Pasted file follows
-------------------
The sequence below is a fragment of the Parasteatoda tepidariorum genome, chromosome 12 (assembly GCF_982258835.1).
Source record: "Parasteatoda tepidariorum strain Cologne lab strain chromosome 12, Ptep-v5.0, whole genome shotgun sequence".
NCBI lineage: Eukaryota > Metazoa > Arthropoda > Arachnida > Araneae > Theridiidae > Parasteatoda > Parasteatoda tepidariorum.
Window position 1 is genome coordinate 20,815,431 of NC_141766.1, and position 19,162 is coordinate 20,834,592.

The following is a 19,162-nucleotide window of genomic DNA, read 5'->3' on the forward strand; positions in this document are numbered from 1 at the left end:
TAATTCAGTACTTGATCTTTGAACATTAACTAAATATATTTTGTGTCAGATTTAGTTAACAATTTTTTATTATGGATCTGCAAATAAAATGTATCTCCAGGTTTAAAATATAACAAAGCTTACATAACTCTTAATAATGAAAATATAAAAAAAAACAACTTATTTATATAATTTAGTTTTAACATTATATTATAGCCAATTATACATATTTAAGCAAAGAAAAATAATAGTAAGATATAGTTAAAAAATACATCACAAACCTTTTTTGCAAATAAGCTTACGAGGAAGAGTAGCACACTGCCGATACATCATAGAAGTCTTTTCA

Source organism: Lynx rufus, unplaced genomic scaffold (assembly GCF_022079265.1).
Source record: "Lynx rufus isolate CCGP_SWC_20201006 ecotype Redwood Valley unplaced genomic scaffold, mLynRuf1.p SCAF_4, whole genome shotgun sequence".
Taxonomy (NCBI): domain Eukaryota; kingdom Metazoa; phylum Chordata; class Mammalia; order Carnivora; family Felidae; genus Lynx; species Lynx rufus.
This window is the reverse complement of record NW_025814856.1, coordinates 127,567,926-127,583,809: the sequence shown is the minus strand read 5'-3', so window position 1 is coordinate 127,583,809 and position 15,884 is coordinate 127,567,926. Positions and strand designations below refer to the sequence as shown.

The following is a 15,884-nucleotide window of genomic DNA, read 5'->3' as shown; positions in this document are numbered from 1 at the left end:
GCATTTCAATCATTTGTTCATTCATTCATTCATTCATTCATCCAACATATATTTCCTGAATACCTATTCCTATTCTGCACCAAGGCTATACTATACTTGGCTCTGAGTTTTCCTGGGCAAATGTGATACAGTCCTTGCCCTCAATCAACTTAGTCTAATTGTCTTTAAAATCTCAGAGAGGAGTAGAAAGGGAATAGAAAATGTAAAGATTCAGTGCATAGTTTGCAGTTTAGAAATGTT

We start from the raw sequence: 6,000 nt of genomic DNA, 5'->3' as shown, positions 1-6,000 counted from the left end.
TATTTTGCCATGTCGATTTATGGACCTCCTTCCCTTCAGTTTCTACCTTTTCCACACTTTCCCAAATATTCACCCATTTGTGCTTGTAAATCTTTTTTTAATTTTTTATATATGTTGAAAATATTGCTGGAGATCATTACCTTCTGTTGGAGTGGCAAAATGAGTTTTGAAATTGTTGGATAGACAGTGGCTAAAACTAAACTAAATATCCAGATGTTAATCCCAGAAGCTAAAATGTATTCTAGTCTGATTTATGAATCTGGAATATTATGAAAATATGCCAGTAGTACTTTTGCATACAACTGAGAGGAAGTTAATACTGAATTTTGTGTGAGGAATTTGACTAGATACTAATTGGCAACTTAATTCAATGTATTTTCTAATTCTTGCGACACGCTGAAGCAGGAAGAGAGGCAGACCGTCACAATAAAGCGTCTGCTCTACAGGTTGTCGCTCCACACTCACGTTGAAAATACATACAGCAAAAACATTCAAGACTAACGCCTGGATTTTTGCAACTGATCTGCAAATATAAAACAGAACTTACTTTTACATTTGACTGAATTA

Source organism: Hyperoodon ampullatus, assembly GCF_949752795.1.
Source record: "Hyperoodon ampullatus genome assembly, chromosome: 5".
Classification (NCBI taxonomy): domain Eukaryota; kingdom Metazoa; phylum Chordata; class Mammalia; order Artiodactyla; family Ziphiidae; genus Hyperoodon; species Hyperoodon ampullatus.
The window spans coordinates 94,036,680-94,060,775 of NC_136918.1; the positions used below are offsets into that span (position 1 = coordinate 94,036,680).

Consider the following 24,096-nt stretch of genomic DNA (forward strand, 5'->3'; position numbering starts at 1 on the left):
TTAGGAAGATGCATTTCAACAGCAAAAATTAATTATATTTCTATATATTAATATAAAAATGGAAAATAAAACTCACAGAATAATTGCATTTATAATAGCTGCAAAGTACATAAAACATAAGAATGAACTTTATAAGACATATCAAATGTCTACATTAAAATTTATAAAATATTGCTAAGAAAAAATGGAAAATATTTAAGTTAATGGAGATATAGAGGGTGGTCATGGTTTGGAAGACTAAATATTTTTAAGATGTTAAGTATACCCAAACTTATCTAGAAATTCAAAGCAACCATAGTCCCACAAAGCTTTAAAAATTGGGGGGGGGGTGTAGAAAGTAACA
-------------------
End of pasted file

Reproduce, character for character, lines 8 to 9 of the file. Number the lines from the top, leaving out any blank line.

Source record: "Lynx rufus isolate CCGP_SWC_20201006 ecotype Redwood Valley unplaced genomic scaffold, mLynRuf1.p SCAF_4, whole genome shotgun sequence".
Taxonomy (NCBI): domain Eukaryota; kingdom Metazoa; phylum Chordata; class Mammalia; order Carnivora; family Felidae; genus Lynx; species Lynx rufus.